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Friday, December 23, 2011

Béla Bartók, "Bartók: Concerto No. 3 for Piano and Orchestra; Tchaikovsky: Symphony No. 6"

Béla Bartók
"Bartók: Concerto No. 3 for Piano and Orchestra; Tchaikovsky: Symphony No. 6"
Orfeo (1989)

1000 Recordings to Hear Before You Die

The final installment of our three-part series on Bartók is equally a look at Tchaikovsky, an even more well-known Romantic composer from eastern Europe. The album, "Bartók: Concerto No. 3 for Piano and Orchestra; Tchaikovsky: Symphony No. 6," is a Iive recording from the Bavarian Radio Symphony Orchestra that Moon uses to demonstrate how two very different pieces of music can be assembled into one very good classical outing. Although how the pieces are different is an important issue, the background of the respective composers is even more prescient.

The obvious difference between these two pieces is that one is happy and upbeat, while the other tends towards moribund. What is more surprising (especially to those who checked out the previous works from Bartók) is that the Hungarian composer is the mind behind the upbeat piece. Although we haven't looked at any works solely by Tchaikovsky, many are familiar with the composer simply because of the famous Nutcracker Suite. Those expecting a similarly sugar-sweet piece from the Russian composer will be surprised.

Tchaikovsky suffered from depression and insecurity as he aged, and the effects can be seen in Symphony No. 6, the final piece that he wrote before his death. The four-movement composition has an interesting arrangement; typical symphonies tend to feature the upbeat allegro movements at the beginning and finale, as to enter and exit on an exciting note. Tchaikovsky however opted to sandwich two allegros between a pair of adagios. Granted, these adagios are not as slow or somber as similar movements we've seen from Samuel Barber, but the mood is still dark. Emphasizing the mood is the time dedicated to both movement styles. The two allegro movements total 18:08, whereas the adagios total 31:59.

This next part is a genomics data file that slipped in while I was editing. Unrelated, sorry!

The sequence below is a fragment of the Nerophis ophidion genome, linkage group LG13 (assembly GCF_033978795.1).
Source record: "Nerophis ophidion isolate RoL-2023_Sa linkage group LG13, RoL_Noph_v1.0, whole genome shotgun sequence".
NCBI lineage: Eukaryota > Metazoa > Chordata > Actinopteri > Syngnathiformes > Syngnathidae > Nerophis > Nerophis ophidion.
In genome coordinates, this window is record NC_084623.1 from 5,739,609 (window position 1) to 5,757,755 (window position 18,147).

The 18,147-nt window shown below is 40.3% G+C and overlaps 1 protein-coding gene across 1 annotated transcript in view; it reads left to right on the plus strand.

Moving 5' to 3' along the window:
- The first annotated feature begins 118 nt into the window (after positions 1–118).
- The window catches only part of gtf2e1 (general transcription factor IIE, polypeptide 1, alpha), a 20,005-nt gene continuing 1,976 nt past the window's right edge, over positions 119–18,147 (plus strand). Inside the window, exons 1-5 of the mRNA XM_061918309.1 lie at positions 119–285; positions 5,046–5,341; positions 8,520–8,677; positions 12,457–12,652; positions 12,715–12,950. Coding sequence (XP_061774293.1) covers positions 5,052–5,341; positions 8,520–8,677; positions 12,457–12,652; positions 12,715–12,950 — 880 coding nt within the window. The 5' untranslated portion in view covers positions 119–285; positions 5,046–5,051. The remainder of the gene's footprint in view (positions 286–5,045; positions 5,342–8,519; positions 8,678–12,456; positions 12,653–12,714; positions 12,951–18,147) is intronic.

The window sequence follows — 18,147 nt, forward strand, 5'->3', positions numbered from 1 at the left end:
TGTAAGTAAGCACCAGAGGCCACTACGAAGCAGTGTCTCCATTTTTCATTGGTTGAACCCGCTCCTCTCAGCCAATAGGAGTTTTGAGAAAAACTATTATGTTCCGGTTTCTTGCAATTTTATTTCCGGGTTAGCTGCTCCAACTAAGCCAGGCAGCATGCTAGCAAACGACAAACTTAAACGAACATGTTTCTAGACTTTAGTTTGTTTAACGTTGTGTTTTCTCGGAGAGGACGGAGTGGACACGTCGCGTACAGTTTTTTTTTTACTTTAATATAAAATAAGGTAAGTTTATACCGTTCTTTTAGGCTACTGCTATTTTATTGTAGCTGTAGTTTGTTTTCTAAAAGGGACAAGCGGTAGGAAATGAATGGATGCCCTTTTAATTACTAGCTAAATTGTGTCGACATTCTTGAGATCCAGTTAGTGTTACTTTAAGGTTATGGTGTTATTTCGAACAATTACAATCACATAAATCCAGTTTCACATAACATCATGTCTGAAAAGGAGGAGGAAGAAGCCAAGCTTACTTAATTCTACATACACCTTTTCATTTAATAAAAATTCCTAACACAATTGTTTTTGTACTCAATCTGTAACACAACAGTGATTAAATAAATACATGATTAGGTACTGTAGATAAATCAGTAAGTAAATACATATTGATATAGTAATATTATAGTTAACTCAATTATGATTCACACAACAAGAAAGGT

On the other hand, the eerie String Quartets of Bartók are light years away from the relatively buoyant Concerto No. 3 presented here. As with the piece from Tchaikovsky, this was the last work composed by Bartók. The piece was written after the composer had moved to New York during World War II, which apparently had a profound effect upon him. It's a better showcase for the orchestra's virtuoso, pianist Annie Fischer, and her introduction to Bartók's opening "Allegretto," coupled with strings, seems to emulate fellow New Yorker George Gershwin. Bartók tends towards tonality more than in his previous work, and despite an attempt at night music (which is much less fearful featuring a piano), the piece doesn't take to folk influences as with the other work from Bartók.

Also worth considering is the quality of the recording for the album. Generally, live records require absolute perfection from sound engineers to succeed. This album is humorous in some of its lapses, including repeated coughs loudly audible in the audience, and 30 seconds of silence at the introduction to Tchaikovsky's "Adagio-Allegro non Troppo," where the strings are playing so quietly that the recording failed to pick it up. Does this duo of Romantic compositions work as harmoniously as Moon suggests? Maybe, maybe not. Either way, both of these recordings are great, and an attendee would be lucky to hear both in one concert.

INTERESTING FACT: Critics often lament the simplicity of the piano part for Bartók's Concerto No. 3. Many believe that the reason for the downgrade was because the composer wrote the piece for his wife to perform. Ditta Pásztory was a concert pianist, although not the world's greatest. Therefore her doting husband played down to her level.

"Concerto No. 3 for Piano and Orchestra"

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